What’s the top priority for our Super Rugby sides?

Brett McKay Columnist

By Brett McKay, Brett McKay is a Roar Expert

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    Following on from the questions and really good debate that arose from last week’s discussion, the logical follow-up is to try and identify the number one priority for each of the four Australian Super Rugby sides.

    Obviously, all four teams are going to want to good pre-seasons, and come through their trial games and the Brisbane Tens in good shape, and even turn all that into a Round 1 win. Notwithstanding that the Rebels and Reds play each other in Round 1, everyone will have those same obvious priorities.

    But what about specific to each team?

    Thankfully, this is why speculation was invented.

    Queensland Reds: Combinations
    Combinations were always going to be key for the Reds with the move toward youth in 2018, and with the off-season shock about Quade Cooper and Karmichael Hunt still subsiding, combination among the 2018 youth is going to even more important again.

    Monday’s news that the Reds have signed ex-Western Force flyhalf and Melbourne Rebels recruit Jono Lance is really good news, and a crucial missing piece for the Reds’ 2018 puzzle found. Instead of having to fast-track the development of Hamish Stewart in the no.10 jersey, coach Brad Thorn can now call on a seven-year professional with more than fifty games’ experience at this level, and a couple of Super Rugby titles to boot.

    Off-season experience in a different competition, with English Premiership side Worcester, will also be really important.

    And though the announcement made it sound like it has just happened, it’s my understanding Lance as been training at Ballymore since he returned from the UK. And this can’t be underestimated; the sooner Lance gets used to the guys around him and the Reds gameplan, the better off everyone will be.

    Jono Lance

    (AAP Image/Dave Hunt)

    Lance ticks so many boxes for the Reds, too. They get an experienced flyhalf who kicks well and defends up front, and is even returning home. They can also put Stewart through something of a playmaking apprenticeship from fullback, thus filling the hole left by Hunt’s absence. I’d go as far as saying it’s the best Reds news this year.

    NSW Waratahs: Forwards platform
    The Waratahs need to fix a lot of areas from 2017, most notably their excruciatingly porous defence and their inability to play for eighty minutes, but none of that matters until they get it right up front.

    The arrival of Rob Simmons from the Reds, and Tom Staniforth from the Brumbies is really important, and will definitely improve their lineout, which was certainly an issue at time last season. The arrival of the wonderfully named Shambeckler Vui from Perth is similarly important for the Waratahs’ scrum.

    Those three in particular, add some quality to the NSW tight five and set piece, and that’s the sort of thing you can build a game plan around. Even with Jack Dempsey’s return from injury somewhat uncertain, the ‘Tahs remain well resourced in the backrow department, too, meaning they can hang on to that attempted up-tempo game they played last season.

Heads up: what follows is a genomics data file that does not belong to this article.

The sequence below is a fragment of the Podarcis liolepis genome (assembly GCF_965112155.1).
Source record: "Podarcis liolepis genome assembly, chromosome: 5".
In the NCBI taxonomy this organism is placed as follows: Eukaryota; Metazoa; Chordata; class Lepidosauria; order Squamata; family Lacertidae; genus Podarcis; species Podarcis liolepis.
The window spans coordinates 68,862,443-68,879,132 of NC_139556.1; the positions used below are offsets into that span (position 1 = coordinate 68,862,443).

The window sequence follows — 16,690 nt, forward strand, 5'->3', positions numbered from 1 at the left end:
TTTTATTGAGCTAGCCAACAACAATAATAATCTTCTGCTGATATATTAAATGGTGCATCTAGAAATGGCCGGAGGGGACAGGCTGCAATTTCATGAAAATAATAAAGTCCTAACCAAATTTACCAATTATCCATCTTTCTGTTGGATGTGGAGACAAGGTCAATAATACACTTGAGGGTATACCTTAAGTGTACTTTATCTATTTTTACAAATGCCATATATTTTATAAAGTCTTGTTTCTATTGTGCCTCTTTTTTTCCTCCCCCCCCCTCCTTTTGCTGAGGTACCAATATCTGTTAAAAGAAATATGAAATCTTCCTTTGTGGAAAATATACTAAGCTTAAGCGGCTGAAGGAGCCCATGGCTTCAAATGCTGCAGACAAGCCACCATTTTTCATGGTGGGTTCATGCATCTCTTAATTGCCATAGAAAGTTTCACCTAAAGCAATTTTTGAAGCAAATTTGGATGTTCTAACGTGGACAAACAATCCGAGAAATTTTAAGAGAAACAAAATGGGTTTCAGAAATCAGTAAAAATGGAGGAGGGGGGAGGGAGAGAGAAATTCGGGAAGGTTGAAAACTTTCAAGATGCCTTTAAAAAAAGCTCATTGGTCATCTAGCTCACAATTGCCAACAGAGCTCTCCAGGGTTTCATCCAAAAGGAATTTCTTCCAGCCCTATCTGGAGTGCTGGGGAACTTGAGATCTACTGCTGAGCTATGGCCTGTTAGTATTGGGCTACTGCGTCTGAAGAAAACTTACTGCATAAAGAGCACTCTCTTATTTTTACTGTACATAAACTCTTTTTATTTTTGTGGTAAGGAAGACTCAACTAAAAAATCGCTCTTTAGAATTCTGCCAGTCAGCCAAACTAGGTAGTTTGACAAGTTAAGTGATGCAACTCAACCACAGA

And this, in turn, will make life easier for Kurtley Beale’s return out wide. Before the forwards additions were confirmed, there was an underlying assumption that Beale being back would solve everything, which would have been as ambitious as it is naïve.

    The Wallabies’ finish to 2017 proves that even Beale need a forwards platform, and the Waratahs are now better placed to provide that in 2018.

    Brumbies: The next Pocock
    Injuries rarely strike at convenient times, but the Brumbies will certainly argue this week that it’s better they lose David Pocock for up to three months right now than in, say, May.

    David Pocock Brumbies Super Rugby Rugby Union 2016

    (AAP Image/Tracey Nearmy)

    Regardless, it’s a bit of a bummer that Pocock won’t be right for the start of the season, particularly given his injury-enforced and voluntary absences since he first arrived in Canberra.

    But, if there’s a silver lining, it’s that the Brumbies are really well equipped to deal with injury or other misfortune within their backrow stocks. Though at the end of the 2017 season, as the overseas departures started rolling in, it looked like the Brumbies would be hit hard.

    Pocock returning would help, but losing a starting backrow of Scott Fardy, Jarrod Butler, and Jordan Smiler was significant.

    Despite those losses, and now even with Pocock’s return delayed, there’s room for optimism among the Brumbies faithful. Dan McKellar still has to flip a coin between Lachie McCaffrey and the hugely exciting Rob Valetini at blindside, and he has to pick between Lolo Fakasoliea and Isi Naisarani at number 8.

    Tom Cusack was the standout openside flanker of the NRC in 2017 is ready to go at Super Rugby level.

    Cusack didn’t look out of place in his couple of appearances off the bench for the Brumbies last year, either, and despite being only 24, has a surprising amount of leadership experience.

    He’s travelled the world on the Sevens circuit, been to the Olympics, but more than a year on from his return to the XVs game, he’s shown he has the game and fitness to excel on the side of the Brumbies’ scrum.